The Silver Scurf
Silver scurf is a major concern for potato growers in the Lower Mainland
The fungus infects potatoes before harvest, and once they are harvested and stored, it causes silver lesions on the skin of the tuber, reducing quality and weight.
The BC Potato and Vegetable Growers and E.S. Cropconsult have been working together to evaluate new products to protect potatoes for both organic and conventional potato growers.
“As growers, we need to know if we’re using a product, whether or not it works before we put the money into it,” says Val Fair, director with the BC Potato and Vegetable Growers Association. “The cost [of the product] is one factor, but the cost of the disease if the product is not effective is huge.”
A study evaluated six products – sodium bicarbonate, Actinovate SP, Phostrol, Confine, Rampart and the registered industry standard, Mertect SC. The trials tested application 24 hours and 72 hours after harvest to determine if the timing of the application has an effect. The stored potatoes were assessed for infection immediately before product application, after three months in storage and after six months in storage.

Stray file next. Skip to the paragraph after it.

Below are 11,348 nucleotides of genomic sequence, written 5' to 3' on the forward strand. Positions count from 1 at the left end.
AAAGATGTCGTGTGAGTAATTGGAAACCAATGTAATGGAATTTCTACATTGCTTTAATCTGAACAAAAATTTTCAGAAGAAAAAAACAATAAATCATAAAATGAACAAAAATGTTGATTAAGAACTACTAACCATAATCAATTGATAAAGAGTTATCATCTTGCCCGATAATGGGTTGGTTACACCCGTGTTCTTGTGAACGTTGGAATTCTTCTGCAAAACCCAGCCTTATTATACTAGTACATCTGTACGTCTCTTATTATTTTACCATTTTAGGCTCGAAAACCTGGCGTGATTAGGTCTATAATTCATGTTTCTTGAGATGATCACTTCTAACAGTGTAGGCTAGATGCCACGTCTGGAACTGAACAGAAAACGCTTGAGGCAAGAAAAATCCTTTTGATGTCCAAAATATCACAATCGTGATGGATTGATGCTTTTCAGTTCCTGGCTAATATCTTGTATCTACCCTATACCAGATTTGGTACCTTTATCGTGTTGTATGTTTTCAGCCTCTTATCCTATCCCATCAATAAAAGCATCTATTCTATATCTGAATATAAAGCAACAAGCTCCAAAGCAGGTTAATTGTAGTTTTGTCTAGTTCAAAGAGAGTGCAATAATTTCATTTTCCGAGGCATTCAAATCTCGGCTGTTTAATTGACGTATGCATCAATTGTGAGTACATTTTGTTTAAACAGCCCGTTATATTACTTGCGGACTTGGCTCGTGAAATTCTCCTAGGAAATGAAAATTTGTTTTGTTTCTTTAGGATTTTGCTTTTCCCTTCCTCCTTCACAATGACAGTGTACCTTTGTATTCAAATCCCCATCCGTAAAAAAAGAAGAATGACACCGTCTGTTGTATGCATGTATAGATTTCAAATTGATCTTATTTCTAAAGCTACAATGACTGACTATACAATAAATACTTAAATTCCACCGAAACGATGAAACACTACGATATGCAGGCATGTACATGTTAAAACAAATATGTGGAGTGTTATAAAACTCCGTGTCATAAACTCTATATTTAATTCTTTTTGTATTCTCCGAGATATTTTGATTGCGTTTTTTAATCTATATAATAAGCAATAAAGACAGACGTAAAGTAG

While the study did not find a silver bullet, results showed Confine, a phosphoric acid-based fungicide, successfully reduced the progress of silver scurf in stored potatoes. It is now available to growers as a registered control. None of the organic post-harvest solutions tested in this trial were effective.
Funding for this project has been provided by Agriculture and Agri-Food Canada through the Canadian Agricultural Adaptation Program (CAAP). In British Columbia, this program is delivered by the Investment Agriculture Foundation of BC.